Accra, May 3, GNA - The Africa Initiative on Mining, Environment and Society (AIMES), a nongovernmental organisation (NGO) on Sunday urged African governments to conduct adequate and independent cost-benefit analysis on the extractive sector to determine the effect it was having on their socio-economic development.
It said AIMES at end of its three-day consultative meeting in Accra from April 30 to May 2, observed that the increased extractive sector activity has led to increasing debt burden of African countries and a declining quality of life for peoples living in those communities who derived cosmetic, little or no benefit from such industries.
The meeting, which was attended by 30 participants drawn from Angola, Ghana, Guinea, Madagascar, Mali, Mozambique, Nigeria, South Africa, Tanzania and Zambia with observers from Canada and the United Kingdom, was held under the auspices of The Third World Network (TWN) - Africa.
It discussed the pressing challenges facing Africa's extractive sector with particular reference to mining, oil, gas and forestry.
Declaring its position in a communiqu=E9 the AIMES said although the extractive sector might be perceived as catalyst for economic growth and development yet its operations were "generating problems, which affected environmental diversity and quality, community livelihood, peoples rights and social dislocation and health impact".
The meeting noted that the attitude and behaviour of the State and its institutions was hostile towards its citizens, who were determined to promote their interest and rights vi-a-vis that of multi-national corporations.
"There are instances across Africa where we witness State repression through the use of private and State security apparatus against communities and citizens for expressing dissenting views or making legitimate demands".
It said it was noted that the "political and administrative structures of the States are too weak to address extractive sector impacts more so when these structures are compromised by corruption and abuse of power".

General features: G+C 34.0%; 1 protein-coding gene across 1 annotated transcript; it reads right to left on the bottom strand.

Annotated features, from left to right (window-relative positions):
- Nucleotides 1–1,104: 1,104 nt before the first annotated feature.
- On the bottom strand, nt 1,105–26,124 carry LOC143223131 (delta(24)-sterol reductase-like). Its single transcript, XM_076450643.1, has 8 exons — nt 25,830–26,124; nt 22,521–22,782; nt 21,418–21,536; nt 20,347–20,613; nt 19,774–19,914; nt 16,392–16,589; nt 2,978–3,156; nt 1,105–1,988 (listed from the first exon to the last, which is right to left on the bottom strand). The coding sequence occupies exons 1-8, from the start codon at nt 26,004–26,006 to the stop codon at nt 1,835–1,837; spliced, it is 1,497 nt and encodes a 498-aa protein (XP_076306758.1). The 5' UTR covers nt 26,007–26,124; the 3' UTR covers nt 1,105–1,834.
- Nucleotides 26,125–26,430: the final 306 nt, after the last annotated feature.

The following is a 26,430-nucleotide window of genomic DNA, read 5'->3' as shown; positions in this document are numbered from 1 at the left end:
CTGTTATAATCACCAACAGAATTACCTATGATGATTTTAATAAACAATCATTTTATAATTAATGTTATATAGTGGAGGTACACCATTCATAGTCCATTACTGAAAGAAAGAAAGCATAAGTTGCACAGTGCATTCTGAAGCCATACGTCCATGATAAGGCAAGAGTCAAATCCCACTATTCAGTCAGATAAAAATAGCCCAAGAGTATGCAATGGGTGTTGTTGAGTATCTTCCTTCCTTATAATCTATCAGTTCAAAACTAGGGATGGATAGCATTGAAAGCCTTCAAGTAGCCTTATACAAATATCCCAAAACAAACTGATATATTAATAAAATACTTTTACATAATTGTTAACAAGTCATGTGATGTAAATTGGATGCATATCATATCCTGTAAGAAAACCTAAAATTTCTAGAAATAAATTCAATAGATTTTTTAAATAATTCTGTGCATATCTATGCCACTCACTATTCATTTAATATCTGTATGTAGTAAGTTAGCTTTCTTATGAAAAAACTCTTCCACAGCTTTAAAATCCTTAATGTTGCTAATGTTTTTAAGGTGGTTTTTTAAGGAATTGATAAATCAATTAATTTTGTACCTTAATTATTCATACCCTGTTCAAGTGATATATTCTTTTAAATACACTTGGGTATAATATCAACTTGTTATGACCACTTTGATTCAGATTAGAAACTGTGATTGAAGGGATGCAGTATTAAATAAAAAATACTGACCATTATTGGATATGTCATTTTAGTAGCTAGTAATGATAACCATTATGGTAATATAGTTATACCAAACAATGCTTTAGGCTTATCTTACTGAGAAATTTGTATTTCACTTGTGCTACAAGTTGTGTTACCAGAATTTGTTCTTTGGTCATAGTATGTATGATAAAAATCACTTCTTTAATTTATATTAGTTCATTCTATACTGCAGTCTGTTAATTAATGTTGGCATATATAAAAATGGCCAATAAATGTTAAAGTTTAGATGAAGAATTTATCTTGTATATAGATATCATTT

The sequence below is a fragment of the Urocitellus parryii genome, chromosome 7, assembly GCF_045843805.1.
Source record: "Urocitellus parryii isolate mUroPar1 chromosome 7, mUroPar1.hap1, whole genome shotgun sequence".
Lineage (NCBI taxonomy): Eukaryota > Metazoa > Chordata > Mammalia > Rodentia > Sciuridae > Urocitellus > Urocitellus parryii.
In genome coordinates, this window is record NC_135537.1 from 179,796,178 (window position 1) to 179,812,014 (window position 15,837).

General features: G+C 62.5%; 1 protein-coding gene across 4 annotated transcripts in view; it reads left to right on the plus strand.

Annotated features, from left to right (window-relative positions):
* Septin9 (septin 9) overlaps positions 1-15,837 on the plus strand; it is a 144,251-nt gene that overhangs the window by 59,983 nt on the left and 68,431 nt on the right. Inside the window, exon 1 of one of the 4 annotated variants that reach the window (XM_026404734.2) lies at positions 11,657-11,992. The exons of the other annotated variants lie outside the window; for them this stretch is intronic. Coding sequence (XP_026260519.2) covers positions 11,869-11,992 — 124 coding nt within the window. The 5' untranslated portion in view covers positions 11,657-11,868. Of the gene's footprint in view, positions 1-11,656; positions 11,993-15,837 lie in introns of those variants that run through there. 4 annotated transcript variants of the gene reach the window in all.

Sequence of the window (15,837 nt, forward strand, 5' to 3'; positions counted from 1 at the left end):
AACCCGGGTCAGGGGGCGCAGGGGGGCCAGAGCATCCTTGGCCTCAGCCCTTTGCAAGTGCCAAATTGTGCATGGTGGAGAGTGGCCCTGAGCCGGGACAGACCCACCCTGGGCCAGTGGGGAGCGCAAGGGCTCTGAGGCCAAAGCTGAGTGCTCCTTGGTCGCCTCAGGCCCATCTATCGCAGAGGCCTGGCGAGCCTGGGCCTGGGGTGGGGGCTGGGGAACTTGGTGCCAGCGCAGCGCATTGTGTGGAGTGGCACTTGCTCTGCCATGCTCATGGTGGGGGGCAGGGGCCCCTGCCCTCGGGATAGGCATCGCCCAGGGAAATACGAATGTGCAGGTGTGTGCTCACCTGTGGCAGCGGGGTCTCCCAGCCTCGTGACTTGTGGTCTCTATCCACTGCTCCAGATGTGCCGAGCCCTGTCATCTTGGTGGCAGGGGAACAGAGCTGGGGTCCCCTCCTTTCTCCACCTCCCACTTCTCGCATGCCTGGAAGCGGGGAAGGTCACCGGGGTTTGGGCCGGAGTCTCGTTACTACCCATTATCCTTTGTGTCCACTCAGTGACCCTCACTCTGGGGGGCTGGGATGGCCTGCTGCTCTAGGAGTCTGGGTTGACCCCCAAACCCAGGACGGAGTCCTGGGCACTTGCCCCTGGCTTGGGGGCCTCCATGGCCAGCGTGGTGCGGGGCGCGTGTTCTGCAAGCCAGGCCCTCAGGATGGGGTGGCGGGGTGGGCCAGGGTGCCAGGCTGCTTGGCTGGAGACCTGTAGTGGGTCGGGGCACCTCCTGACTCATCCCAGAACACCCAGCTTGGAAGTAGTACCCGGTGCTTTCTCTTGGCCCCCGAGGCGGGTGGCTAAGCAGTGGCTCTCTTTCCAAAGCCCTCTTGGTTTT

The meeting said although it welcomed the principle behind regional integration yet it was concerned about institutions and neo-liberal development frameworks which would further advance globalisation and increase exploitation of Africa's extractive sector. It noted that NEPAD "as a regional development framework has already set the stage for excessive exploitation of Africa's mineral resources"
The meeting "regretted that while NEPAD identifies mining as a critical area for market access for achieving sustainable development in the 21st century it however fails to develop adequate strategies for maximising the returns and mitigating its impact".
The meeting observed with concern that the policy prescriptions by the International Monetary Fund (IMF) and the World Bank Group and agreements within the World Trade Organisation (WTO) were inconsistent with the development needs and priorities of African countries, which although endowed with minerals were being pitched in competition to the bottom.
"Indeed, under the WTO agreement on trade in services, multilateral and bilateral donors are fragmenting African economies by demanding liberalized services."
The meeting demanded that African governments should reject the trade in services agreement of the WTO.